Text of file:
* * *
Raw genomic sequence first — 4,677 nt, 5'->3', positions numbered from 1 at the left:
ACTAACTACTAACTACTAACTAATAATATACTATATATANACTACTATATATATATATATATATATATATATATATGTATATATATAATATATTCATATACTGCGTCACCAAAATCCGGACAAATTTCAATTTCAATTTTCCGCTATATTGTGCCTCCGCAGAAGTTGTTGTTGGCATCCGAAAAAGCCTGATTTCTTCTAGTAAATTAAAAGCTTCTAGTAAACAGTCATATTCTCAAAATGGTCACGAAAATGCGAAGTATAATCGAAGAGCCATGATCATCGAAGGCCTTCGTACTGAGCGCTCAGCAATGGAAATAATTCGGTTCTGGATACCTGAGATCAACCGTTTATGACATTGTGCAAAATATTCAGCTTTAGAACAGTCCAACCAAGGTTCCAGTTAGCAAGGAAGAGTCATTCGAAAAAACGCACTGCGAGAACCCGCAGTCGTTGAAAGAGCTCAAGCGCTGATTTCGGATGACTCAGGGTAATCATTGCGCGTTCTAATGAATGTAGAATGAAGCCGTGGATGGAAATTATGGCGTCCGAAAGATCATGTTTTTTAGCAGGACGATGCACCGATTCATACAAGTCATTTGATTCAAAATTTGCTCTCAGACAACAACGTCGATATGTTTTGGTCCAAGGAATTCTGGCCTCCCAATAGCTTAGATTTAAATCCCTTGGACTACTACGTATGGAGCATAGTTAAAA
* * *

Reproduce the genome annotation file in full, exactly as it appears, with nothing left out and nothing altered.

Raw genomic sequence first — 4,677 nt, 5'->3', positions numbered from 1 at the left:
ACTAACTACTAACTACTAACTAATAATATACTATATATANACTACTATATATATATATATATATATATATATATATGTATATATATAATATATTCATATACTGCGTCACCAAAATCCGGACAAATTTCAATTTCAATTTTCCGCTATATTGTGCCTCCGCAGAAGTTGTTGTTGGCATCCGAAAAAGCCTGATTTCTTCTAGTAAATTAAAAGCTTCTAGTAAACAGTCATATTCTCAAAATGGTCACGAAAATGCGAAGTATAATCGAAGAGCCATGATCATCGAAGGCCTTCGTACTGAGCGCTCAGCAATGGAAATAATTCGGTTCTGGATACCTGAGATCAACCGTTTATGACATTGTGCAAAATATTCAGCTTTAGAACAGTCCAACCAAGGTTCCAGTTAGCAAGGAAGAGTCATTCGAAAAAACGCACTGCGAGAACCCGCAGTCGTTGAAAGAGCTCAAGCGCTGATTTCGGATGACTCAGGGTAATCATTGCGCGTTCTAATGAATGTAGAATGAAGCCGTGGATGGAAATTATGGCGTCCGAAAGATCATGTTTTTTAGCAGGACGATGCACCGATTCATACAAGTCATTTGATTCAAAATTTGCTCTCAGACAACAACGTCGATATGTTTTGGTCCAAGGAATTCTGGCCTCCCAATAGCTTAGATTTAAATCCCTTGGACTACTACGTATGGAGCATAGTTAAAA